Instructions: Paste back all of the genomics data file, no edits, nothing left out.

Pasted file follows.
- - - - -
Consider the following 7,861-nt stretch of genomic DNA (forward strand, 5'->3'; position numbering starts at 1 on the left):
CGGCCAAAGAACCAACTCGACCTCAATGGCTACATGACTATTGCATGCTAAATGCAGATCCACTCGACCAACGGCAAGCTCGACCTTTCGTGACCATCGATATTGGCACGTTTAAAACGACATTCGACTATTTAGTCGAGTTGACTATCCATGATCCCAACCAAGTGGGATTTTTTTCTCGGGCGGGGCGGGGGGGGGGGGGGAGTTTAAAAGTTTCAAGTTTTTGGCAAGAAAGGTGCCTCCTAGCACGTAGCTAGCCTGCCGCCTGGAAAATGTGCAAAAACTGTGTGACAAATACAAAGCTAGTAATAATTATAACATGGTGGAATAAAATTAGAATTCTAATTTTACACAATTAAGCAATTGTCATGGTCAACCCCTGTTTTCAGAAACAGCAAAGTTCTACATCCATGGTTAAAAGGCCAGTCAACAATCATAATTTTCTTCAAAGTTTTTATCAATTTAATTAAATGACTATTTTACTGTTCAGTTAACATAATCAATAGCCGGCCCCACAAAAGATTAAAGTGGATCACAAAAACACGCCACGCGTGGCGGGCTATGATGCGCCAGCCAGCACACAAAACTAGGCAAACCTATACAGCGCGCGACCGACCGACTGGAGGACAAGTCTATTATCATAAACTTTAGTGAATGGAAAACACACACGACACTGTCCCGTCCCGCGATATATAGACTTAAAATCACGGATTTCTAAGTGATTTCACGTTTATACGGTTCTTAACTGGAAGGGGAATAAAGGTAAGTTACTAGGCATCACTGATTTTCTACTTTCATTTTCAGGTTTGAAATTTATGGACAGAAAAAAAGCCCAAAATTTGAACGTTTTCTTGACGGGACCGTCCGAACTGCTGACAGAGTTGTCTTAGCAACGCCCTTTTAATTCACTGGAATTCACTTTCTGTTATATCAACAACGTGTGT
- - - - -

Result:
Consider the following 7,861-nt stretch of genomic DNA (forward strand, 5'->3'; position numbering starts at 1 on the left):
CGGCCAAAGAACCAACTCGACCTCAATGGCTACATGACTATTGCATGCTAAATGCAGATCCACTCGACCAACGGCAAGCTCGACCTTTCGTGACCATCGATATTGGCACGTTTAAAACGACATTCGACTATTTAGTCGAGTTGACTATCCATGATCCCAACCAAGTGGGATTTTTTTCTCGGGCGGGGCGGGGGGGGGGGGGGAGTTTAAAAGTTTCAAGTTTTTGGCAAGAAAGGTGCCTCCTAGCACGTAGCTAGCCTGCCGCCTGGAAAATGTGCAAAAACTGTGTGACAAATACAAAGCTAGTAATAATTATAACATGGTGGAATAAAATTAGAATTCTAATTTTACACAATTAAGCAATTGTCATGGTCAACCCCTGTTTTCAGAAACAGCAAAGTTCTACATCCATGGTTAAAAGGCCAGTCAACAATCATAATTTTCTTCAAAGTTTTTATCAATTTAATTAAATGACTATTTTACTGTTCAGTTAACATAATCAATAGCCGGCCCCACAAAAGATTAAAGTGGATCACAAAAACACGCCACGCGTGGCGGGCTATGATGCGCCAGCCAGCACACAAAACTAGGCAAACCTATACAGCGCGCGACCGACCGACTGGAGGACAAGTCTATTATCATAAACTTTAGTGAATGGAAAACACACACGACACTGTCCCGTCCCGCGATATATAGACTTAAAATCACGGATTTCTAAGTGATTTCACGTTTATACGGTTCTTAACTGGAAGGGGAATAAAGGTAAGTTACTAGGCATCACTGATTTTCTACTTTCATTTTCAGGTTTGAAATTTATGGACAGAAAAAAAGCCCAAAATTTGAACGTTTTCTTGACGGGACCGTCCGAACTGCTGACAGAGTTGTCTTAGCAACGCCCTTTTAATTCACTGGAATTCACTTTCTGTTATATCAACAACGTGTGT